Focus On Faculty Development
— November 21, 2017
By Pankaj Ghemawat
Moynihan, however, spoke of “great” institutions, and recognised how long it takes to develop them. India’s lead in terms of the quantity of its business schools is not (yet) matched on their quality. Among the world’s top 100 according to the Financial Times, India is home to only four: ISB (27th), IIM-A (29th), IIM-B (49th), and IIM-C (95th).
Given time lags, it would be unfair to expect many of India’s newest B-schools to top global ranking tables. Much more concerning is that a substantial fraction do not even seem to meet basic standards. The last few years have brought about something of a shakeout, with hundreds of schools closing down and many more struggling to attract students and recruiters. But it would be a mistake to count on the passage of time and entries/exits from the market alone to bring about the upgrading required for India’s management education sector to fulfill its potential.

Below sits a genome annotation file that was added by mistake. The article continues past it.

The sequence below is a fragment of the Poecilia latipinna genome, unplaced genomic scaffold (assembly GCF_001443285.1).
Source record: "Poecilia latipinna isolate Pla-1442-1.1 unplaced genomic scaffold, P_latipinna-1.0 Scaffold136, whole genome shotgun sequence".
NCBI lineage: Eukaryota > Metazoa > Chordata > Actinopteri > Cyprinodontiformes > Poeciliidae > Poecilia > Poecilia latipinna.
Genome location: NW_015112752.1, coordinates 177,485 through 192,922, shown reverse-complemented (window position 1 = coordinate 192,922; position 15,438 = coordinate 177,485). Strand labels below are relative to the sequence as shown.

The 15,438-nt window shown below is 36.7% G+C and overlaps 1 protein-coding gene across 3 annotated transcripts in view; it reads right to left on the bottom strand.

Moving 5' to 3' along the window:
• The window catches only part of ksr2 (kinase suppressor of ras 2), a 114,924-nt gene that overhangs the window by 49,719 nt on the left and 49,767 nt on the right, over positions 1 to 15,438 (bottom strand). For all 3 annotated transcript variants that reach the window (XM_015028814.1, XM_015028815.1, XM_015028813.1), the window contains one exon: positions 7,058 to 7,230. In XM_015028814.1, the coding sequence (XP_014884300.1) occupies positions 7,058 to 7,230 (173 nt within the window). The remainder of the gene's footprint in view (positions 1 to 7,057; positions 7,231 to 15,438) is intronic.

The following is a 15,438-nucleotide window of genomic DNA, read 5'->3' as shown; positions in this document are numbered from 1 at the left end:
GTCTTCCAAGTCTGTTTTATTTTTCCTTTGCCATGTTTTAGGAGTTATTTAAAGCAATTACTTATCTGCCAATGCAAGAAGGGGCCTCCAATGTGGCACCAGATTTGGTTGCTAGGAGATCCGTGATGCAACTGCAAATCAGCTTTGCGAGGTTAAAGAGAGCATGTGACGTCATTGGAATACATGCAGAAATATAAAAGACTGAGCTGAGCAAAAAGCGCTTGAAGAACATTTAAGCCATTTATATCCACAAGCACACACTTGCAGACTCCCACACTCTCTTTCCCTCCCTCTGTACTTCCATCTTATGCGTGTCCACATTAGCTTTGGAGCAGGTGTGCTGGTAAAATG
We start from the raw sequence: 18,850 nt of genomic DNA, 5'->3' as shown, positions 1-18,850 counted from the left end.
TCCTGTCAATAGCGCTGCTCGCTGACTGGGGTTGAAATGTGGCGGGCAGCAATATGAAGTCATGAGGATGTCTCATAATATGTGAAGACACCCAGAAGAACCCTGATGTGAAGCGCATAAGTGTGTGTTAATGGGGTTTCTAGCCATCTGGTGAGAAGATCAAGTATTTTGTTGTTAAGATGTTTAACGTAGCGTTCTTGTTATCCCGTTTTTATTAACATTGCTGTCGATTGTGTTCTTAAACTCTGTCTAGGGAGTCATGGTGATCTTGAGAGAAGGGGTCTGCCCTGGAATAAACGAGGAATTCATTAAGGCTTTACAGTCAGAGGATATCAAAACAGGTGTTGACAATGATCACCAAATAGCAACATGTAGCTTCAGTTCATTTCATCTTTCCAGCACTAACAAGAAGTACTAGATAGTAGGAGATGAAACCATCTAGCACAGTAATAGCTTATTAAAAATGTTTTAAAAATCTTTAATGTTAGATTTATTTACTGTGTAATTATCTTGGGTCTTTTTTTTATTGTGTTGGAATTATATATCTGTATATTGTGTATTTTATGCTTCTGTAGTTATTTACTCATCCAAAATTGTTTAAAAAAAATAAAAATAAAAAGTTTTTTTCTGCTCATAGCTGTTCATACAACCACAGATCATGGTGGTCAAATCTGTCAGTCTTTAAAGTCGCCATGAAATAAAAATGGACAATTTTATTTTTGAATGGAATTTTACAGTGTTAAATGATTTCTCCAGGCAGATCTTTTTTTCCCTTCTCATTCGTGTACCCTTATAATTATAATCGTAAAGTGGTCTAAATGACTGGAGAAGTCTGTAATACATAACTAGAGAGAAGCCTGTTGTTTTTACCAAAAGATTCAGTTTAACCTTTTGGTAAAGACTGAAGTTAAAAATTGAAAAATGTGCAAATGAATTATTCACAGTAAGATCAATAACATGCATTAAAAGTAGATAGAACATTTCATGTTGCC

See the full article published by Business World.
Pankaj Ghemawat is a Global Professor of Management and Strategy and Director of the Center for the Globalization of Education and Management.